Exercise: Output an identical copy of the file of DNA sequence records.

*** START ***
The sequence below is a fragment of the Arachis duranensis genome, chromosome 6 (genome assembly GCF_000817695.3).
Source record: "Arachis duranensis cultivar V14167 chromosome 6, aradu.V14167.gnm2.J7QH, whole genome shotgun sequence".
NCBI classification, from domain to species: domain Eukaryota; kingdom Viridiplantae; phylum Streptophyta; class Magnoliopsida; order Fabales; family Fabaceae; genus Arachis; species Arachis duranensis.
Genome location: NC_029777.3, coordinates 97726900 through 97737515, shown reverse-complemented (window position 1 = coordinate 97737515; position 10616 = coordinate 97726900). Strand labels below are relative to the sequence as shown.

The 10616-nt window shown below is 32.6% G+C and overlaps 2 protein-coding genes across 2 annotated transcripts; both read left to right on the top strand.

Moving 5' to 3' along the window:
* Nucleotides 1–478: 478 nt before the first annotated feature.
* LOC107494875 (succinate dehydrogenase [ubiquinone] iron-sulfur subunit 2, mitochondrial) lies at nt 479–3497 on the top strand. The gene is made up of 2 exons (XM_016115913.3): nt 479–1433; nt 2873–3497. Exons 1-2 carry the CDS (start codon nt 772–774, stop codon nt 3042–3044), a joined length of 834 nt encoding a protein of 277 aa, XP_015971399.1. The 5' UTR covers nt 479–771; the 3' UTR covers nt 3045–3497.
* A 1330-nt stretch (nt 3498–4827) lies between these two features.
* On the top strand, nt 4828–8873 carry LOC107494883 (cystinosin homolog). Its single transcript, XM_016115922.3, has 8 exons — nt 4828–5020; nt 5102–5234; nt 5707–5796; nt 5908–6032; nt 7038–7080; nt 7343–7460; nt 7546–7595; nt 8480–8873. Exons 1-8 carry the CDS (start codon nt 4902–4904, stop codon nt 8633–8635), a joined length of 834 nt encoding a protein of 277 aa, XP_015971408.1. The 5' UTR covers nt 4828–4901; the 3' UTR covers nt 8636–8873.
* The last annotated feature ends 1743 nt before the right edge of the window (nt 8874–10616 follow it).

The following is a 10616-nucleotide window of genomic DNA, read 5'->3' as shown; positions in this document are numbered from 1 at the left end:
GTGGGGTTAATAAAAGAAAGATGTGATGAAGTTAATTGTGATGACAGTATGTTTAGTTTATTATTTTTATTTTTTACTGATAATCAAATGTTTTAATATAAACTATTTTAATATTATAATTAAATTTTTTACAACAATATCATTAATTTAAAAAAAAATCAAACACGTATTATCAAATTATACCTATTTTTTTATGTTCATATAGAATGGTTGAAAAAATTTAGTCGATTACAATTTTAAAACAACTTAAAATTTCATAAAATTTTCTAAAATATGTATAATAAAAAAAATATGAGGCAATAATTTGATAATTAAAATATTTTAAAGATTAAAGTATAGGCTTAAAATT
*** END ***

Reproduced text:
The sequence below is a fragment of the Arachis duranensis genome, chromosome 6 (genome assembly GCF_000817695.3).
Source record: "Arachis duranensis cultivar V14167 chromosome 6, aradu.V14167.gnm2.J7QH, whole genome shotgun sequence".
NCBI classification, from domain to species: domain Eukaryota; kingdom Viridiplantae; phylum Streptophyta; class Magnoliopsida; order Fabales; family Fabaceae; genus Arachis; species Arachis duranensis.
Genome location: NC_029777.3, coordinates 97726900 through 97737515, shown reverse-complemented (window position 1 = coordinate 97737515; position 10616 = coordinate 97726900). Strand labels below are relative to the sequence as shown.

The 10616-nt window shown below is 32.6% G+C and overlaps 2 protein-coding genes across 2 annotated transcripts; both read left to right on the top strand.

Moving 5' to 3' along the window:
* Nucleotides 1–478: 478 nt before the first annotated feature.
* LOC107494875 (succinate dehydrogenase [ubiquinone] iron-sulfur subunit 2, mitochondrial) lies at nt 479–3497 on the top strand. The gene is made up of 2 exons (XM_016115913.3): nt 479–1433; nt 2873–3497. Exons 1-2 carry the CDS (start codon nt 772–774, stop codon nt 3042–3044), a joined length of 834 nt encoding a protein of 277 aa, XP_015971399.1. The 5' UTR covers nt 479–771; the 3' UTR covers nt 3045–3497.
* A 1330-nt stretch (nt 3498–4827) lies between these two features.
* On the top strand, nt 4828–8873 carry LOC107494883 (cystinosin homolog). Its single transcript, XM_016115922.3, has 8 exons — nt 4828–5020; nt 5102–5234; nt 5707–5796; nt 5908–6032; nt 7038–7080; nt 7343–7460; nt 7546–7595; nt 8480–8873. Exons 1-8 carry the CDS (start codon nt 4902–4904, stop codon nt 8633–8635), a joined length of 834 nt encoding a protein of 277 aa, XP_015971408.1. The 5' UTR covers nt 4828–4901; the 3' UTR covers nt 8636–8873.
* The last annotated feature ends 1743 nt before the right edge of the window (nt 8874–10616 follow it).

The following is a 10616-nucleotide window of genomic DNA, read 5'->3' as shown; positions in this document are numbered from 1 at the left end:
GTGGGGTTAATAAAAGAAAGATGTGATGAAGTTAATTGTGATGACAGTATGTTTAGTTTATTATTTTTATTTTTTACTGATAATCAAATGTTTTAATATAAACTATTTTAATATTATAATTAAATTTTTTACAACAATATCATTAATTTAAAAAAAAATCAAACACGTATTATCAAATTATACCTATTTTTTTATGTTCATATAGAATGGTTGAAAAAATTTAGTCGATTACAATTTTAAAACAACTTAAAATTTCATAAAATTTTCTAAAATATGTATAATAAAAAAAATATGAGGCAATAATTTGATAATTAAAATATTTTAAAGATTAAAGTATAGGCTTAAAATT